38. HMM Paramter Re-estimation, contd. • These calculations lead to the following equations. (See Rabiner for details and derivations.)

  39. HMM Paramter Re-estimation, contd. • If a current model is re-estimated using the EM algorithm to create a new, refined model, then either: • The initial model defines a critical point of the likelihood function, in which case (no HMM parameter updates were made). • A new model has been discovered that describes an HMM in which an observation sequence O is more likely to have been produced. • The final model produced by EM is called the maximum likelihood HMM.

  40. Speech-Specific HMM Recognition • The previous section presented the fundamentals associated with using HMMs to perform general sequence recognition. • There are some additional concepts associated specifically with the speech recognition task domain: • Feature Representation of Speech • Gaussian Mixture Model Distributions

  41. Feature Representation of Acoustic Speech Signals • The input to an ASR system is normally a continuous speech waveform. • This input must be transformed into a sequence of acoustic feature vectors, each of which captures a small amount of information within the original waveform.

  42. Feature Representation of Acoustic Speech Signals, contd. • Pre-emphasis – This stage is used to amplify energy in the high-frequencies of the input speech signal. This allows information in these regions to be more recognizable during HMM model training and recognition.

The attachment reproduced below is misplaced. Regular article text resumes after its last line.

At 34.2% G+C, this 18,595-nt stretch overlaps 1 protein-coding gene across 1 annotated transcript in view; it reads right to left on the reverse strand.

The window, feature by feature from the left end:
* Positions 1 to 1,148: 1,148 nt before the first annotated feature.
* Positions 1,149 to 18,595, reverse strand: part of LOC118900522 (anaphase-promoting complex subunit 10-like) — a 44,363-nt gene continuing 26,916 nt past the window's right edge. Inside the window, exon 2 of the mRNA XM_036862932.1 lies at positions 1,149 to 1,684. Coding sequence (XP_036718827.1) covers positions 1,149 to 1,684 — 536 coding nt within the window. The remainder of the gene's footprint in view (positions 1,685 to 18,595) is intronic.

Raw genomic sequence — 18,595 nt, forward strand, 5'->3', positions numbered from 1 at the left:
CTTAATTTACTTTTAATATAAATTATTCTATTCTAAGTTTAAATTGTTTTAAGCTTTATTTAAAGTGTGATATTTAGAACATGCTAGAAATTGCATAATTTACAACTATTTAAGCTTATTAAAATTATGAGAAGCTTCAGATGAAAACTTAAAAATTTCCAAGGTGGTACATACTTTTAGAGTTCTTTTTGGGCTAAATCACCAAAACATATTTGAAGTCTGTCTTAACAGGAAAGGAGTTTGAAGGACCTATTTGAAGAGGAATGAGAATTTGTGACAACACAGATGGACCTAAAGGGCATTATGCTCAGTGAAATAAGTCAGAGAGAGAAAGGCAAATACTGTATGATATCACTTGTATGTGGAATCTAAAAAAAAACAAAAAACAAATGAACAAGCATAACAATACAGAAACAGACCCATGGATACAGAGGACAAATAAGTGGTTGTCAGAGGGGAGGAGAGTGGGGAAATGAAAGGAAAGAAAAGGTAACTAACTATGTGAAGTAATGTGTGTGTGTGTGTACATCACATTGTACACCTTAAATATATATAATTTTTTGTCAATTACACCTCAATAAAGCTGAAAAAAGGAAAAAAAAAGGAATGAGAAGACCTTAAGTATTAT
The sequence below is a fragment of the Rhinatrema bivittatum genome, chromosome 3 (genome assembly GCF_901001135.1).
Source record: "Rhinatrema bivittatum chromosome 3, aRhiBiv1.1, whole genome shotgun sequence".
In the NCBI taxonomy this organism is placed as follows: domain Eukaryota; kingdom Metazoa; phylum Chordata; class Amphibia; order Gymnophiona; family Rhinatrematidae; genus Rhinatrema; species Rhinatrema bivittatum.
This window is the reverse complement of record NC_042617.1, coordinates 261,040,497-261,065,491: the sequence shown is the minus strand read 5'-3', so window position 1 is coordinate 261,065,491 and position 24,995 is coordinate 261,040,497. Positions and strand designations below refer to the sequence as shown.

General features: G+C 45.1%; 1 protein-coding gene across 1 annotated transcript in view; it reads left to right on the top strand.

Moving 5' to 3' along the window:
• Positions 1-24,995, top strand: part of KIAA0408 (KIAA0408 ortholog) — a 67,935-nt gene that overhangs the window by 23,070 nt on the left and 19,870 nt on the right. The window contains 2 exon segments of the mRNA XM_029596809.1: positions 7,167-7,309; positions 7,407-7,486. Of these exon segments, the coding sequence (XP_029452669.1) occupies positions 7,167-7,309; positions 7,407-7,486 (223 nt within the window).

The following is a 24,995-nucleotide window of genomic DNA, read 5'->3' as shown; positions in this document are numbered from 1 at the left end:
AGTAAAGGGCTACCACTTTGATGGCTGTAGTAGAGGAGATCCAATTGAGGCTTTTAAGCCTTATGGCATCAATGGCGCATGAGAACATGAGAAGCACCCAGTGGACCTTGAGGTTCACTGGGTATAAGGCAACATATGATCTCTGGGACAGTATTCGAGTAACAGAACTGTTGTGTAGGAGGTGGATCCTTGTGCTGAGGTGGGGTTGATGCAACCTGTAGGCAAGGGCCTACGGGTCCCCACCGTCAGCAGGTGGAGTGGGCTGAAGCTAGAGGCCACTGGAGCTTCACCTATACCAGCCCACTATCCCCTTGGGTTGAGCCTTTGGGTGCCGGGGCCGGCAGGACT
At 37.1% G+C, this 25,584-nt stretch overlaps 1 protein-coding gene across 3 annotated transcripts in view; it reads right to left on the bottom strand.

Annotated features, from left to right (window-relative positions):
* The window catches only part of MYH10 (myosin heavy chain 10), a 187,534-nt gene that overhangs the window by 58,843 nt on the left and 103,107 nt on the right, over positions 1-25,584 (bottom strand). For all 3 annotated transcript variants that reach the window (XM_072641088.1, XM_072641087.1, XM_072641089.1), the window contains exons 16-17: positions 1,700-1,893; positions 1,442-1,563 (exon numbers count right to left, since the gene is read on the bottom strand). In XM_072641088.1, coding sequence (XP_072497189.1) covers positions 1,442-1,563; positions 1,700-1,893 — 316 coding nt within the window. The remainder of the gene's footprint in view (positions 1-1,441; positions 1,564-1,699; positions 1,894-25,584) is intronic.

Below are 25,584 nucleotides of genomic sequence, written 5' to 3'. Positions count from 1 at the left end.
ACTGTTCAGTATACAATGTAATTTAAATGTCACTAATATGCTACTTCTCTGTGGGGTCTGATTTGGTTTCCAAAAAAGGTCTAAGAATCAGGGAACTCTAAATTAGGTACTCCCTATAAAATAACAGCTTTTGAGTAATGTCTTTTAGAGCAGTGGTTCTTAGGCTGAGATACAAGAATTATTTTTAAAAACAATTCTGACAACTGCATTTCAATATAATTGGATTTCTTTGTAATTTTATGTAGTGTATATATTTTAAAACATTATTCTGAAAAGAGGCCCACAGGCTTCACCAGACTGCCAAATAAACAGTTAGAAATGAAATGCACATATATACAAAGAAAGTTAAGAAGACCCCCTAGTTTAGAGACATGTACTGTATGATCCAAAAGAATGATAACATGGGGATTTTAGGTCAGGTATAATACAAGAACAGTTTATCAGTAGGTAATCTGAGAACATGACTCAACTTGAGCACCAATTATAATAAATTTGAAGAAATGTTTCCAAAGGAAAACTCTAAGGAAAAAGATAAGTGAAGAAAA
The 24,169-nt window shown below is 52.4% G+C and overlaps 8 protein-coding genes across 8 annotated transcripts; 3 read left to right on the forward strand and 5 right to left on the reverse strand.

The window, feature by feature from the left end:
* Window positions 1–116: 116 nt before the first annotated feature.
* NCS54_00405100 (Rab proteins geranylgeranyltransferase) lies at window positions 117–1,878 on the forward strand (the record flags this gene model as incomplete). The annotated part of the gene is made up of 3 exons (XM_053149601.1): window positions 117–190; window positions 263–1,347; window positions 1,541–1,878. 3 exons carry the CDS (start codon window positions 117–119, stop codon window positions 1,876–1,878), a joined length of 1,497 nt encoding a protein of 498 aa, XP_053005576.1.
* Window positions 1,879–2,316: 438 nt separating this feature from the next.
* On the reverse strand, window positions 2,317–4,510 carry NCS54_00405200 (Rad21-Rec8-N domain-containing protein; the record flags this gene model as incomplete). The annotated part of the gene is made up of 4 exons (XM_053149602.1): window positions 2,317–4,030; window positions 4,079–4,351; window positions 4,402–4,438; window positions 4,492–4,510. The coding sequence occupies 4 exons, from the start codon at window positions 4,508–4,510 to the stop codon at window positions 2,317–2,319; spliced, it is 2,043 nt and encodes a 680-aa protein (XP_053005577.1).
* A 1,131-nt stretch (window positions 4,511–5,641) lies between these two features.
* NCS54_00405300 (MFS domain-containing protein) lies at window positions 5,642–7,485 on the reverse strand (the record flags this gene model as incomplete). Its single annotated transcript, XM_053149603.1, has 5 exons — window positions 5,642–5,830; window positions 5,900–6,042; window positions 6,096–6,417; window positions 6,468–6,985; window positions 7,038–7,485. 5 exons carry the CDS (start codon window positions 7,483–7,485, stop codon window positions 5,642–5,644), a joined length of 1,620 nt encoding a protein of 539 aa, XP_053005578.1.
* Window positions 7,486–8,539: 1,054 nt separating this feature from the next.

43. Feature Representation of Acoustic Speech Signals, contd. • Windowing – This stage slices the input signal into discrete time segments. A Hamming window is commonly used to prevent edge effects associated with the sharp changes in a Rectangular window.

  44. Feature Representation of Acoustic Speech Signals, contd. • Discrete Fourier Transform – DFT is applied to the windowed speech signal, resulting in the magnitude and phase representation of the signal.

  45. Feature Representation of Acoustic Speech Signals, contd. • Mel Filter Bank - Human hearing is less sensitive at frequencies above 1000 Hz. so the spectrum is warped using a logarithmic Mel scale. A bank of filters is constructed with filters distributed equally below 1000 Hz and spaced logarithmically above 1000 Hz

  46. Feature Representation of Acoustic Speech Signals, contd. • Inverse DFT – The IDFT of the Mel spectrum is computed, resulting in the cepstrum. This representation is valuable because it separates characteristics of the source and filter of the speech waveform. The first 12 values of the resulting cepstrum are recorded. • Delta MFCC Features – In order to capture the changes in speech from frame-to-frame, the first and second derivative of the MFCC coefficients are also calculated and included.

  47. Feature Representation of Acoustic Speech Signals, contd. • Energy Feature – This step is performed in parallel with the MFCC feature extraction and involves calculating the total energy of the input frame.

  48. Feature Representation of Acoustic Speech Signals, contd. • Results in a 39-element Observation Vector for each Frame of Speech

  49. Gaussian Mixture Models • Until now, the emission probability associated with an HMM state was left as a general probability distribution. • In most ASR systems, these output probabilities are continuous-density multivariate output distributions. • The most common form of this distribution used in speech recognition is the Gaussian Mixture Model (GMM).

  50. Gaussian Mixture Models, contd. • A simple Gaussian distribution describing a one-dimensional random variable X is described by the mean and variance